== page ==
“Father, I thank you for hearing me. I know that you always hear me; but because of the crowd here I have said this, that they may believe that you sent me.” And when he had said this, He cried out in a loud voice, “Lazarus, come out!” The dead man came out, tied hand and foot with burial bands, and his face was wrapped in a cloth. So Jesus said to them, “Untie him and let him go.”

Now many of the Jews who had come to Mary and seen what he had done began to believe in him.


I had always believed in the Resurrection and as a young priest preached with conviction about it. However, after the sudden death of my mother in 1970 at the age of 55 I discovered that my faith in the Resurrection, while real, had been mainly in my mind. But I very quickly discovered something far more wonderful: because of my mother’s death my faith in the Resurrection had become a conviction rooted in my heart.

I can trace this almost to the exact minute. My mother died in her sleep in Ireland and when I got the news by phone in New York, where I was studying, I was having my breakfast. I was utterly shocked but after telling another Columban priest who was studying with me I felt very strongly that my mother had fulfilled her mission on earth and that we would be reunited one day.

After the funeral Mass, which I celebrated and where, for the first time, I preached with utter conviction from my heart on the reality of the Resurrection, my father, who was to die suddenly himself 17 years later, told me how utterly desolate he had felt before the Mass but how comforted and strengthened he felt after it.

In 2007 I met Father Joe Broderick, a Columban based in Japan whom I hadn’t met for 37 years, who reminded me that he was at my mother’s funeral and was still using in his funeral homilies what I had said on that occasion. I’ve no idea what I said but I know that it is the Resurrection of Jesus, which we are preparing to celebrate in the great feast of Easter in two weeks, is the central fact of our lives.I know too that people are open to the Gospel particularly at funerals.

Martha, in today’s gospel, also felt utterly desolate and maybe felt disappointment with Jesus that he hadn’t saved her brother Lazarus. Mary too used the very same words her sister had used: ‘Lord, if you had been here, my brother would not have died’.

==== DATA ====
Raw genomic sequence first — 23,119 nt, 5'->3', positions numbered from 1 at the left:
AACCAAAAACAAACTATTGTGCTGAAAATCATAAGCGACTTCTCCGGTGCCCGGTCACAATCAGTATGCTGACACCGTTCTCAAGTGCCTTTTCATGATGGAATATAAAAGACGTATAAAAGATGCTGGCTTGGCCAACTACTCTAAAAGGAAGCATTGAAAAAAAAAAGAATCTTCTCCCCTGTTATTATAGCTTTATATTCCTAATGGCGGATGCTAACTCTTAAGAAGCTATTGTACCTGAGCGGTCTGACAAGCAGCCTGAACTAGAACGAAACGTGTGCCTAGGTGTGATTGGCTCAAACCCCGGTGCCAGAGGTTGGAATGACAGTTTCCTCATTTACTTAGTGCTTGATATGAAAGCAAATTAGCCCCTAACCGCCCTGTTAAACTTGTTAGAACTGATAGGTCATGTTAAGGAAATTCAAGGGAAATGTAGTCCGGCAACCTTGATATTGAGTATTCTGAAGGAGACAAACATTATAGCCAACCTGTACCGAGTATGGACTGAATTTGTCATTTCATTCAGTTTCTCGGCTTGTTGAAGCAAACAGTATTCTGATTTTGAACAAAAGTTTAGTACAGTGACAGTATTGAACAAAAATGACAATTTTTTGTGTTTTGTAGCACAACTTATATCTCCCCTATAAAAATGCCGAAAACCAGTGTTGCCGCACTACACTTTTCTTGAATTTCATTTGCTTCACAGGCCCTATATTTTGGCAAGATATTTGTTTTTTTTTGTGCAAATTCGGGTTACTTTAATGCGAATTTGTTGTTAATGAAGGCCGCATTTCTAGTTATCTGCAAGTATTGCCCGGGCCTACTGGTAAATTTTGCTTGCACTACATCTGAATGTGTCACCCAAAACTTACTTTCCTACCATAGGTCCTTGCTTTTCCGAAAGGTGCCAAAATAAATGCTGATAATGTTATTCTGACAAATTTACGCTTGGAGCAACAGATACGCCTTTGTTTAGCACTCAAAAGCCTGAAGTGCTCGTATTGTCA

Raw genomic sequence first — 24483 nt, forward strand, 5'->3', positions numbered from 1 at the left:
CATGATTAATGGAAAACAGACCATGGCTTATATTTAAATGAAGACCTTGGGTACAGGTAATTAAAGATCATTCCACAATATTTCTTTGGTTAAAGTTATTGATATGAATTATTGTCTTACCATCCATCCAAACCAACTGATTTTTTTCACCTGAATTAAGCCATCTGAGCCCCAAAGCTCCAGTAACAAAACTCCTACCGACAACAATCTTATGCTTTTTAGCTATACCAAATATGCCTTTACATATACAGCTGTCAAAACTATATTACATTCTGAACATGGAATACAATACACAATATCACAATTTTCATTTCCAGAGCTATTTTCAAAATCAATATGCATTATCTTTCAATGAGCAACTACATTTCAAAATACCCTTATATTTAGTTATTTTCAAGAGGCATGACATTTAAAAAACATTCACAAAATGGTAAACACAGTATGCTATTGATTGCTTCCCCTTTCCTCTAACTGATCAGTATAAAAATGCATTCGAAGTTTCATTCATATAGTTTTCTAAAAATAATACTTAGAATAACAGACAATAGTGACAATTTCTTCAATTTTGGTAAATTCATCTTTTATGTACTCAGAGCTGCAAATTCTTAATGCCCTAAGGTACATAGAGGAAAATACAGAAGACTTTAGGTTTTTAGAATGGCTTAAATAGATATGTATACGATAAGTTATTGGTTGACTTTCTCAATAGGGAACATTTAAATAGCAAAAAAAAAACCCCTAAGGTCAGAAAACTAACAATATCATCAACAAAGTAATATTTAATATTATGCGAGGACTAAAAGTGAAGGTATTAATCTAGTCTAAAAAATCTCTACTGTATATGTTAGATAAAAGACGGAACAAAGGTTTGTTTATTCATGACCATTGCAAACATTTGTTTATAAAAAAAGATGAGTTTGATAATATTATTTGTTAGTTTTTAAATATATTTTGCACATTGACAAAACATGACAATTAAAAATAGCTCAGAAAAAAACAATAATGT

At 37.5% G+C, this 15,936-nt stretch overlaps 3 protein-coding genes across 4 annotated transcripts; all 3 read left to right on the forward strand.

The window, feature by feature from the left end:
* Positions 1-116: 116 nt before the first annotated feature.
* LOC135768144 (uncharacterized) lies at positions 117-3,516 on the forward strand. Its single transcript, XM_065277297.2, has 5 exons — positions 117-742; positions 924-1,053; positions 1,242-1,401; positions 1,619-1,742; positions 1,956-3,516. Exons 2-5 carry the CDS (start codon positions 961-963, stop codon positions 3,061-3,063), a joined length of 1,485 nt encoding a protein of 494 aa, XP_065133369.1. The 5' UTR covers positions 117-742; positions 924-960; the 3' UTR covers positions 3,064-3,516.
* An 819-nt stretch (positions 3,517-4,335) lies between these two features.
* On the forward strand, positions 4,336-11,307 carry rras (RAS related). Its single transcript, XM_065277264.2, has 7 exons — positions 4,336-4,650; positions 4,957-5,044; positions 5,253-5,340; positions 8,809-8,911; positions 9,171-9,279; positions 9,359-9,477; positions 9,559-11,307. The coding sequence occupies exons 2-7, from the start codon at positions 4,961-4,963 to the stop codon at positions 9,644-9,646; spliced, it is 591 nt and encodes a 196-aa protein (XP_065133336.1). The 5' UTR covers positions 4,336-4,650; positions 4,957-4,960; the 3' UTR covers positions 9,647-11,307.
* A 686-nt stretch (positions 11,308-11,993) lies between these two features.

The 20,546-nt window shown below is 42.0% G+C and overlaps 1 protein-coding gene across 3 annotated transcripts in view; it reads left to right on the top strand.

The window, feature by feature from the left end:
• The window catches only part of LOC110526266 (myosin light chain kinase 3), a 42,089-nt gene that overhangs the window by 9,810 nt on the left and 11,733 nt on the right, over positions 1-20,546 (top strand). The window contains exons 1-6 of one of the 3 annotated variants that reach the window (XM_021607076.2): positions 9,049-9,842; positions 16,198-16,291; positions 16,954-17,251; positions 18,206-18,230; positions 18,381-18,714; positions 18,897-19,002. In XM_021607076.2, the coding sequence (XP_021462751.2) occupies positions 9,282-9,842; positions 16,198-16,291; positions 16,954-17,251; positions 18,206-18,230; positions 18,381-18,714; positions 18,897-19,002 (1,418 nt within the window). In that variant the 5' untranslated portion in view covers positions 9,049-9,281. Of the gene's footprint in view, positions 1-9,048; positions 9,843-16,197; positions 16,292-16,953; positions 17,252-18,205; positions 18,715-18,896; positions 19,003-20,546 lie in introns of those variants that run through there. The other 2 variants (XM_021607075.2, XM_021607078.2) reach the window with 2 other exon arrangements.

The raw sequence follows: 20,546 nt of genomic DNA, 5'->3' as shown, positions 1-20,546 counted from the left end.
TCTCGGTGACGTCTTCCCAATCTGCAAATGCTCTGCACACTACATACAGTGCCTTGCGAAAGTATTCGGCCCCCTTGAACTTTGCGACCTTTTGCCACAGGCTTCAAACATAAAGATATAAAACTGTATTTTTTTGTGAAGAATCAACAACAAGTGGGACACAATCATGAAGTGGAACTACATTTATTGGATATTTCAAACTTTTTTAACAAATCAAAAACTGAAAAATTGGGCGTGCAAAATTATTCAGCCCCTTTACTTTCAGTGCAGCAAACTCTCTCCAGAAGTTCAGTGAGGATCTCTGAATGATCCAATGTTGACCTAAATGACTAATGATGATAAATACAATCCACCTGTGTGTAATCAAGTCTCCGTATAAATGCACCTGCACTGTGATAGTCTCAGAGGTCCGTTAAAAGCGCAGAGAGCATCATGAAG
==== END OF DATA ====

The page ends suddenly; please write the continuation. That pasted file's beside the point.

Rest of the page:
John writes the feelings of Jesus in a way that we find elsewhere only in St Mark’s gospel. I remember being deeply struck in 1963 by a photo of Paul-Émile Cardinal Léger, then Archbishop of Montréal, weeping after a Mass in his cathedral for the soul of Pope John XXIII who had just died. Pope John was 81 when he died and his death wasn’t a tragedy, though the whole world had come to love him, especially during the last few months of his life as he struggled with cancer. But I had never seen a bishop – or any priest – weep before. Yet we find John’s stark statement in the gospel today: ‘And Jesus wept’. Here we see God who became Man expressing a grief that can only come from a loving heart, a grief that he shares with everyone suffering from the loss of a loved one.

Last Sunday I celebrated the funeral Mass of a young man of 18, the only child of a single mother, who had been fatally stabbed by another 18-year-old. Surely when Jesus wept he was weeping not only for Lazarus and his sisters, but for that young man and his mother.

It is clear in the gospel that Jesus wanted to strengthen the faith of Martha and Mary, of the apostles, and of the people so that they would believe that the Father had sent him. John tells us in the last line of today’s gospel, ‘Now many of the Jews who had come to Mary and seen what he had done began to believe in him’.

May our faith in the Resurrection grow stronger and, as we continue our Lenten penance, may our hope in our own resurrection also grow stronger. Wecan and should prepare for Easter and for our own death and resurrection by going to confession during the next two weeks.

Lord, if only you had been here
A reflection on today's gospel by Fr Thomas Rosica CSB